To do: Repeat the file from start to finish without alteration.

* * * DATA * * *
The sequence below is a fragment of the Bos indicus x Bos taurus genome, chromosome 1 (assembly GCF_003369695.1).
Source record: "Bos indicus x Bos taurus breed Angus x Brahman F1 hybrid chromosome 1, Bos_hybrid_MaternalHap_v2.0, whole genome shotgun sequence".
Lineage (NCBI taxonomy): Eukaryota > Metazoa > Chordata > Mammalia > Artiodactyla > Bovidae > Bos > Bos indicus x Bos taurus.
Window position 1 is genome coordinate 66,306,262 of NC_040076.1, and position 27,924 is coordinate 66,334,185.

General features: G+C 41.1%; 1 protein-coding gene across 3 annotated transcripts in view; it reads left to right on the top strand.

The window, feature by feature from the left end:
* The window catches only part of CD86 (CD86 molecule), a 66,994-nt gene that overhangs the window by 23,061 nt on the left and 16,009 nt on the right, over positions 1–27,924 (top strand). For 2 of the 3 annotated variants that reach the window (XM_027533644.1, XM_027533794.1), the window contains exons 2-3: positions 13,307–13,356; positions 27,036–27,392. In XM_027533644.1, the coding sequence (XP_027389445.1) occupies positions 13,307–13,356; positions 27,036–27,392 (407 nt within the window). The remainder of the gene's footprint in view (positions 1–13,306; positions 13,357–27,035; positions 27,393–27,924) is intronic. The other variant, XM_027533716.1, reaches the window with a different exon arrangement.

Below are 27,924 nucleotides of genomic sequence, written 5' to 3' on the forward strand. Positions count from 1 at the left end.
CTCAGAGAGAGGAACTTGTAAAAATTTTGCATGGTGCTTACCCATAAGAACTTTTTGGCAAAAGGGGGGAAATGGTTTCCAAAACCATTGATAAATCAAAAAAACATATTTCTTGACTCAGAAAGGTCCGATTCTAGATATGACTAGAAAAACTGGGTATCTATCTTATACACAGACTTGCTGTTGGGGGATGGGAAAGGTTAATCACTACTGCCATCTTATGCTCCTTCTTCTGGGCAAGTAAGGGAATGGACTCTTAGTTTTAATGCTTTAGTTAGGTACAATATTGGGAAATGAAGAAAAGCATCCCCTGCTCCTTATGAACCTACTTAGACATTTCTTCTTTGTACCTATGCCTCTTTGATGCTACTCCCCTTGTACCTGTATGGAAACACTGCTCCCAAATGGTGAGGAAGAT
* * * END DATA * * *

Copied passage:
The sequence below is a fragment of the Bos indicus x Bos taurus genome, chromosome 1 (assembly GCF_003369695.1).
Source record: "Bos indicus x Bos taurus breed Angus x Brahman F1 hybrid chromosome 1, Bos_hybrid_MaternalHap_v2.0, whole genome shotgun sequence".
Lineage (NCBI taxonomy): Eukaryota > Metazoa > Chordata > Mammalia > Artiodactyla > Bovidae > Bos > Bos indicus x Bos taurus.
Window position 1 is genome coordinate 66,306,262 of NC_040076.1, and position 27,924 is coordinate 66,334,185.

General features: G+C 41.1%; 1 protein-coding gene across 3 annotated transcripts in view; it reads left to right on the top strand.

The window, feature by feature from the left end:
* The window catches only part of CD86 (CD86 molecule), a 66,994-nt gene that overhangs the window by 23,061 nt on the left and 16,009 nt on the right, over positions 1–27,924 (top strand). For 2 of the 3 annotated variants that reach the window (XM_027533644.1, XM_027533794.1), the window contains exons 2-3: positions 13,307–13,356; positions 27,036–27,392. In XM_027533644.1, the coding sequence (XP_027389445.1) occupies positions 13,307–13,356; positions 27,036–27,392 (407 nt within the window). The remainder of the gene's footprint in view (positions 1–13,306; positions 13,357–27,035; positions 27,393–27,924) is intronic. The other variant, XM_027533716.1, reaches the window with a different exon arrangement.

Below are 27,924 nucleotides of genomic sequence, written 5' to 3' on the forward strand. Positions count from 1 at the left end.
CTCAGAGAGAGGAACTTGTAAAAATTTTGCATGGTGCTTACCCATAAGAACTTTTTGGCAAAAGGGGGGAAATGGTTTCCAAAACCATTGATAAATCAAAAAAACATATTTCTTGACTCAGAAAGGTCCGATTCTAGATATGACTAGAAAAACTGGGTATCTATCTTATACACAGACTTGCTGTTGGGGGATGGGAAAGGTTAATCACTACTGCCATCTTATGCTCCTTCTTCTGGGCAAGTAAGGGAATGGACTCTTAGTTTTAATGCTTTAGTTAGGTACAATATTGGGAAATGAAGAAAAGCATCCCCTGCTCCTTATGAACCTACTTAGACATTTCTTCTTTGTACCTATGCCTCTTTGATGCTACTCCCCTTGTACCTGTATGGAAACACTGCTCCCAAATGGTGAGGAAGAT